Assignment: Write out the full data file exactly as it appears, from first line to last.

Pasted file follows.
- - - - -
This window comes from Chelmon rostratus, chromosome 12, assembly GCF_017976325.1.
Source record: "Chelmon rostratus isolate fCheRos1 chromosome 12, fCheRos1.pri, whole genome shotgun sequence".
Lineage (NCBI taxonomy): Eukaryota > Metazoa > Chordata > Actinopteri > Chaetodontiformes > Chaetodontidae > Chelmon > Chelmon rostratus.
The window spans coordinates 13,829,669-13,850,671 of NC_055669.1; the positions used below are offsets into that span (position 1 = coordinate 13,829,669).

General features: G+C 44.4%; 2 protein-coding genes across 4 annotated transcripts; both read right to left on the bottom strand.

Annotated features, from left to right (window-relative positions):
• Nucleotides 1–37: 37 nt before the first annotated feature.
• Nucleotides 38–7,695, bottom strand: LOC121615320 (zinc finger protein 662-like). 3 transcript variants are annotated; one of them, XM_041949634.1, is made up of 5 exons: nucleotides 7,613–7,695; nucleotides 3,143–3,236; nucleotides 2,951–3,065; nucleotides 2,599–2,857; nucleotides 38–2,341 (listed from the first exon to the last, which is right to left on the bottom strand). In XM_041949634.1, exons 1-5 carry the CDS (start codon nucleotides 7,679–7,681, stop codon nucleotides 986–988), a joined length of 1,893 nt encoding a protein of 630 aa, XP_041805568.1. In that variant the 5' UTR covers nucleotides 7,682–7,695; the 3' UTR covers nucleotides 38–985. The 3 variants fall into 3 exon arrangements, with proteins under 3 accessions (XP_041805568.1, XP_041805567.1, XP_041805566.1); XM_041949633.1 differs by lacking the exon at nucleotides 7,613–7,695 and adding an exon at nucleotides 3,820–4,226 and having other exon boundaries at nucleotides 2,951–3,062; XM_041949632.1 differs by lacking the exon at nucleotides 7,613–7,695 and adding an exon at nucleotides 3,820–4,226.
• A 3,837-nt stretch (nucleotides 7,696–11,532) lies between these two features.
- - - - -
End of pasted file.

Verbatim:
This window comes from Chelmon rostratus, chromosome 12, assembly GCF_017976325.1.
Source record: "Chelmon rostratus isolate fCheRos1 chromosome 12, fCheRos1.pri, whole genome shotgun sequence".
Lineage (NCBI taxonomy): Eukaryota > Metazoa > Chordata > Actinopteri > Chaetodontiformes > Chaetodontidae > Chelmon > Chelmon rostratus.
The window spans coordinates 13,829,669-13,850,671 of NC_055669.1; the positions used below are offsets into that span (position 1 = coordinate 13,829,669).

General features: G+C 44.4%; 2 protein-coding genes across 4 annotated transcripts; both read right to left on the bottom strand.

Annotated features, from left to right (window-relative positions):
• Nucleotides 1–37: 37 nt before the first annotated feature.
• Nucleotides 38–7,695, bottom strand: LOC121615320 (zinc finger protein 662-like). 3 transcript variants are annotated; one of them, XM_041949634.1, is made up of 5 exons: nucleotides 7,613–7,695; nucleotides 3,143–3,236; nucleotides 2,951–3,065; nucleotides 2,599–2,857; nucleotides 38–2,341 (listed from the first exon to the last, which is right to left on the bottom strand). In XM_041949634.1, exons 1-5 carry the CDS (start codon nucleotides 7,679–7,681, stop codon nucleotides 986–988), a joined length of 1,893 nt encoding a protein of 630 aa, XP_041805568.1. In that variant the 5' UTR covers nucleotides 7,682–7,695; the 3' UTR covers nucleotides 38–985. The 3 variants fall into 3 exon arrangements, with proteins under 3 accessions (XP_041805568.1, XP_041805567.1, XP_041805566.1); XM_041949633.1 differs by lacking the exon at nucleotides 7,613–7,695 and adding an exon at nucleotides 3,820–4,226 and having other exon boundaries at nucleotides 2,951–3,062; XM_041949632.1 differs by lacking the exon at nucleotides 7,613–7,695 and adding an exon at nucleotides 3,820–4,226.
• A 3,837-nt stretch (nucleotides 7,696–11,532) lies between these two features.